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It's good practice to preserve file permissions on copy, especially as your backup may replace the original. cp -p does so.

Most file-handling commands can't handle filenames beginning with hyphen, unless you terminate the options with --, as in mv -- $old $new. It's prudent to include the terminator whenever you're sending user-supplied filenames to a command.

while read .. do rm gives me the willies. I'd instead keep track of .tmp files we've created, and remove those, as in:

# array
declare -a to_remove
...
# queue removal on successful copy else exit
cp -p -- "$VERFILE" "$VERFILE.tmp" && to_remove+=( "$VERFILE.tmp" ) || exit 1 
...
if git commit "$@"
then 
    git tag -f "$TIMESTAMP"
    rm -f -- "${to_remove[@]}"
else
    for backup in "${to_remove[@]}"
    do
        original="${backup%.tmp}"
        # no need to explicitly test existence: just attempt the mv + bail on failure
        mv -- "$backup" "$original" &&  git reset HEAD "$original" >& /dev/null
    done
fi

echo and echo "" are equivalent.

$@ should be double-quoted; this protects internal quotes. Unquoted $* is appropriate to use when you know quoting is unnecessary.

You can use [[ .. ]] instead of [ .. ] to do tests. The former is a bash builtin and saves a fork.

Your tests can use the more specific -f (is file or symlink to file) instead of -e (exists).

>& /dev/null is equivalent to >/dev/null 2>&1.

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First of all I'd like to recommend shellcheck (online, GitHub) as a very useful tool to detect errors (even small misspellings of variables) and possible misbehaviours, etc.. With this you would have been warned about double-quoting your variables to prevent accidental splitting.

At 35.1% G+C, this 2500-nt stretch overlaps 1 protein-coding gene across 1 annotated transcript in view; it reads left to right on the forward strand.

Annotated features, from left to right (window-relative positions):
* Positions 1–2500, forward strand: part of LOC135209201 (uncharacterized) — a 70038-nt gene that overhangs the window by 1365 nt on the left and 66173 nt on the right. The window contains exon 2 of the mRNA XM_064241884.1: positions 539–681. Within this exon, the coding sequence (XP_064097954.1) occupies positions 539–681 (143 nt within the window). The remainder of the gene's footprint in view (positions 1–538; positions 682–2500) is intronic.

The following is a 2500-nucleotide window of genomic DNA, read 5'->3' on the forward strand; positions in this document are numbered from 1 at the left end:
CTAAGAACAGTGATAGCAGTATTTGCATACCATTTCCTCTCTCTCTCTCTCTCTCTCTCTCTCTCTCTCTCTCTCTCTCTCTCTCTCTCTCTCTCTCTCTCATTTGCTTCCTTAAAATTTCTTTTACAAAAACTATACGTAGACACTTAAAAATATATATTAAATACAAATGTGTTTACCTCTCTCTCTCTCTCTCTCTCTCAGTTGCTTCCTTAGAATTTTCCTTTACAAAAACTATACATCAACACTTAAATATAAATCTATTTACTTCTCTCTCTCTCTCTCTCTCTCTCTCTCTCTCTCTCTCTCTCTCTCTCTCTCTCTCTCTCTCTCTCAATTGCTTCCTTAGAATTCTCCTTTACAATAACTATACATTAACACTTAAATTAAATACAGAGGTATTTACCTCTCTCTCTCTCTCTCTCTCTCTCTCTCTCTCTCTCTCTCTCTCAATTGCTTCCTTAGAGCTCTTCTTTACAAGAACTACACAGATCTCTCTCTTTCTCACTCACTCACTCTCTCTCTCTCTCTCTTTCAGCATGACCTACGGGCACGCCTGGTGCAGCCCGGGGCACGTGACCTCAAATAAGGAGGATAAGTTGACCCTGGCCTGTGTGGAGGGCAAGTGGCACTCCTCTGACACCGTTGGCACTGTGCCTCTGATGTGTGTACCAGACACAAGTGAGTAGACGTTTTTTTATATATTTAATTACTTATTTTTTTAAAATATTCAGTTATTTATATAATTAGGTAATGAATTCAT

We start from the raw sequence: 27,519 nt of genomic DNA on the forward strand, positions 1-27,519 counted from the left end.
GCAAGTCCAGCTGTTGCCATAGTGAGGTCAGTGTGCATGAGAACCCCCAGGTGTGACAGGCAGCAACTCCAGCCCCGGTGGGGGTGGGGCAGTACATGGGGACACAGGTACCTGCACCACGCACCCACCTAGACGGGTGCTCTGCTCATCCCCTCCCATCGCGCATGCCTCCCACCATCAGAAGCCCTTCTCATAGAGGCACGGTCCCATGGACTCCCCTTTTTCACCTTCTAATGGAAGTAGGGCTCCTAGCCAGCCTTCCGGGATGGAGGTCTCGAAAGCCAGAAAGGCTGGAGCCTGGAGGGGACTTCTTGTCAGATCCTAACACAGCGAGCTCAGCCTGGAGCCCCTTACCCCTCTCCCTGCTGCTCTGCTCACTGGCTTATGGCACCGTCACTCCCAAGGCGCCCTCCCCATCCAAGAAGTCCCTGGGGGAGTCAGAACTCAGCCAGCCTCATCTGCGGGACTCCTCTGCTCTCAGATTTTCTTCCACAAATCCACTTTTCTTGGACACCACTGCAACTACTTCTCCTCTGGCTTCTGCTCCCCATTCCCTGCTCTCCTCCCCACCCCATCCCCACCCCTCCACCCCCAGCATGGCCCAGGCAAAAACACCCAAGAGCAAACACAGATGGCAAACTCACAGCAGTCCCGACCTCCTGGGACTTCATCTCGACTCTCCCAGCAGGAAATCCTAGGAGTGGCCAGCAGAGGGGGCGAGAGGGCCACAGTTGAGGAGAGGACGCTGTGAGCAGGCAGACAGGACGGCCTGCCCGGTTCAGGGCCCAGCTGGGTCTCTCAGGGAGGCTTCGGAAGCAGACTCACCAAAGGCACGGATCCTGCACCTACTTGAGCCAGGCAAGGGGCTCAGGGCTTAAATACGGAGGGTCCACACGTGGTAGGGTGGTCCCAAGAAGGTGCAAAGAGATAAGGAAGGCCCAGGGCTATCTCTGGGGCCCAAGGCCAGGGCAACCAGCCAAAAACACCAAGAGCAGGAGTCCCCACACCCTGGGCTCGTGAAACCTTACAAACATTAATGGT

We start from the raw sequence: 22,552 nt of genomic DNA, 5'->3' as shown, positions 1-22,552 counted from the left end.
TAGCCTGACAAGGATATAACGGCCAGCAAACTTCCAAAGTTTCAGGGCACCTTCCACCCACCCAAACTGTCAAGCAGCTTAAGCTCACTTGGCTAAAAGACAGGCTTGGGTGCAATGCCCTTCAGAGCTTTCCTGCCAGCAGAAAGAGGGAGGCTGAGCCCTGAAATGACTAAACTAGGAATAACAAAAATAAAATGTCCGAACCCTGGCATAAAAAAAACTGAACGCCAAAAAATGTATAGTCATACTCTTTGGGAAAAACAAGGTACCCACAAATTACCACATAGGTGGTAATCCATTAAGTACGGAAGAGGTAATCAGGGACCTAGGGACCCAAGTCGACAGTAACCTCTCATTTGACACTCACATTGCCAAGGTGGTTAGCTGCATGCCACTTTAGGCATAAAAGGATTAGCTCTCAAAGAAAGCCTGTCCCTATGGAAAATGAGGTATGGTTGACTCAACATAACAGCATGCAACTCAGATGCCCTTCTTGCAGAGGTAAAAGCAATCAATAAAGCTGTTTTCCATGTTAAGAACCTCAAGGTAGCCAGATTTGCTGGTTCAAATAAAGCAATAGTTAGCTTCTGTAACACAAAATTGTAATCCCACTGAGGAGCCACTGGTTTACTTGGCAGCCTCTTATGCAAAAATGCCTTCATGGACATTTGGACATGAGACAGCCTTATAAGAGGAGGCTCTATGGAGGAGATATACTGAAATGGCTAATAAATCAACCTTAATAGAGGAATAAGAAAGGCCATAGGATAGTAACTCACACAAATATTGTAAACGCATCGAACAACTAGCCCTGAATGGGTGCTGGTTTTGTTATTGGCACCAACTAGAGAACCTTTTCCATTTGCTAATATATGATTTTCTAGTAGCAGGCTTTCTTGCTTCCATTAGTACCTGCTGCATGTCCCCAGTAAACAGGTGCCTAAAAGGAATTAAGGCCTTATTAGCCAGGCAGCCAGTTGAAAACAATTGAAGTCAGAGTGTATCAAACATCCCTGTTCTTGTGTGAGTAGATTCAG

#! /bin/bash

There is no need to export these variables, since they won't be used after the termination of the script.
I'd personally stay clear from all caps variable names, if they are not environment variables. (By this convention, shellcheck will not complain for these variables if they are unset, as it assumes these to be provided by the shell.)
In principle, there is no need to double-quote a subshell, but it does not hurt.

timestamp="$( date '+%Y.%m.%d.%H%M' )"
verpath='.verpath'

Since you have just set the variable, this if clause will never trigger, as it is never empty. You probably would like to check whether the file exists (and is readable).

if [ -z $VERPATH ]
then
  # Complain and exit
  echo "ERROR: Path to files with versions to update must be provided in {repo root}/.verpath"
  echo " "
  exit 1
fi

I second switching to the bash built-in test [[ expression ]].
For debugging purposes I try to stick with positive evaluations, usually inserting a statement that it works as intended.
While in a simple script like this, echo is perfectly fine, I still recommend looking at printf for more complex things. I'd probably use something like the following:

if [[ -f "$verpath" && -r "$verpath" ]] ; then
  :  # do nothing (or give a debug statement)
else
  # complain and exit
  printf 'ERROR: Paths to files with versions to update should be provided in %s.\n\n' "$verpath"
  exit 1
fi

Be aware that read without the option -r will mangle backslashes (see SC2162). If for whatever reason the carriage return is missing from the last line, it will be ignored, better use the following while loop, where -n tests for a non-zero length string: